Before the monsoon descends in feverish torrents, and The Great Migration begins, the earth crumbles, crackles and slides into tawny showers of sand and stone.
Parched prey pray to elude their nemeses, who scour patches of brown grass, their noses low and quivering, sniffing the dust for the faintest fragrance of food.
Baboons heckle crocodiles, whose eggs they've stolen; female lions pounce on defenseless gazelles. Necks snap. Life looms for all in the gathering rain clouds. Yet death will follow, stealthy as a leopard in tall grass.
We ***** the globe like a shaky-legged newborn giraffe, awkward and vulnerable; dewy-eyed and gulping the heavy particles of air for the sure scent of sustenance. Our prey carries no smell, no taste, no movements.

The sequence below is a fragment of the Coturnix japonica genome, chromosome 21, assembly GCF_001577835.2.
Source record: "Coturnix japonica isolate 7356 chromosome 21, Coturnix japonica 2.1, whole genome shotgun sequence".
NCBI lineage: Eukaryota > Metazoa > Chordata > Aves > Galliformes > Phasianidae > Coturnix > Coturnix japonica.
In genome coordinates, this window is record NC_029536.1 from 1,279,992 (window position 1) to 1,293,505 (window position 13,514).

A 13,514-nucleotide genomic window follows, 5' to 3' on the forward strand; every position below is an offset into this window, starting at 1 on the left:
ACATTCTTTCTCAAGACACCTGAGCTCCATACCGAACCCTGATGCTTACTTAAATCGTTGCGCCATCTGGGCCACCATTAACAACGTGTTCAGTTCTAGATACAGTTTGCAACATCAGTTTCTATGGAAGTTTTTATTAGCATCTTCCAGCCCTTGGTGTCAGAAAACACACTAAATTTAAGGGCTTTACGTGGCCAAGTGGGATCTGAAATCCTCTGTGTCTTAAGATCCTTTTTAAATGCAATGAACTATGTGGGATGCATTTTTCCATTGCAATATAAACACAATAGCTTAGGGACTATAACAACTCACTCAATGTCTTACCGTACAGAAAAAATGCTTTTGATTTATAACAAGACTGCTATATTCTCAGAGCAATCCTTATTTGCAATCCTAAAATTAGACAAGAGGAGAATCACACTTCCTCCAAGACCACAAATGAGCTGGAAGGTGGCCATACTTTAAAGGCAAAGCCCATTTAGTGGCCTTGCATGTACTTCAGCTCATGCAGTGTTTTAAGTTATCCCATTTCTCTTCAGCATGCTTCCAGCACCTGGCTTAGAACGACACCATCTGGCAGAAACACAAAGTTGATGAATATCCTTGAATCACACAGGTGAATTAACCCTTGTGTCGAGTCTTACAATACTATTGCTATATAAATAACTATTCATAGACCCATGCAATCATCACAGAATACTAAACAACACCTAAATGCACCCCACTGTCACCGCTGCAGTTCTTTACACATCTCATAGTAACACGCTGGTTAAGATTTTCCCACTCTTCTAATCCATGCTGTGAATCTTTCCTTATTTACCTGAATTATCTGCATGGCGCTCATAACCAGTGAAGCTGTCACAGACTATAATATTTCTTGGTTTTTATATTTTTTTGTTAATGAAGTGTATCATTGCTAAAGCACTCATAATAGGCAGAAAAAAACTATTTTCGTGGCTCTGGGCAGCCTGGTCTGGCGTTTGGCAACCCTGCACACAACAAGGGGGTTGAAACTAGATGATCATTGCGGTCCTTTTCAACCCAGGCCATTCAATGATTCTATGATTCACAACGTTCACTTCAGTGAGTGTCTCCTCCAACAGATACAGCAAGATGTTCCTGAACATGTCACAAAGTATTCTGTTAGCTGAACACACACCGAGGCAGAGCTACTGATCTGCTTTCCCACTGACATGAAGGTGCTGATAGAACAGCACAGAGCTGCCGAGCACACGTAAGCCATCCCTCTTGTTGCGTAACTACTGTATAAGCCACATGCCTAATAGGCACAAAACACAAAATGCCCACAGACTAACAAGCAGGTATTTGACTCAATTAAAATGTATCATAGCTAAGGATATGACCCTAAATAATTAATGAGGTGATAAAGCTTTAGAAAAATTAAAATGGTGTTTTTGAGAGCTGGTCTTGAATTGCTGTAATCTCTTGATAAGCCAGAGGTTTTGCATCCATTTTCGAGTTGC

It is sheer spirit shaped from the eternal whirlwinds of dust that dance around our path. How else shall we advance? Rain, when it comes, only splatters in our eyes. We await The Great Migration of Souls.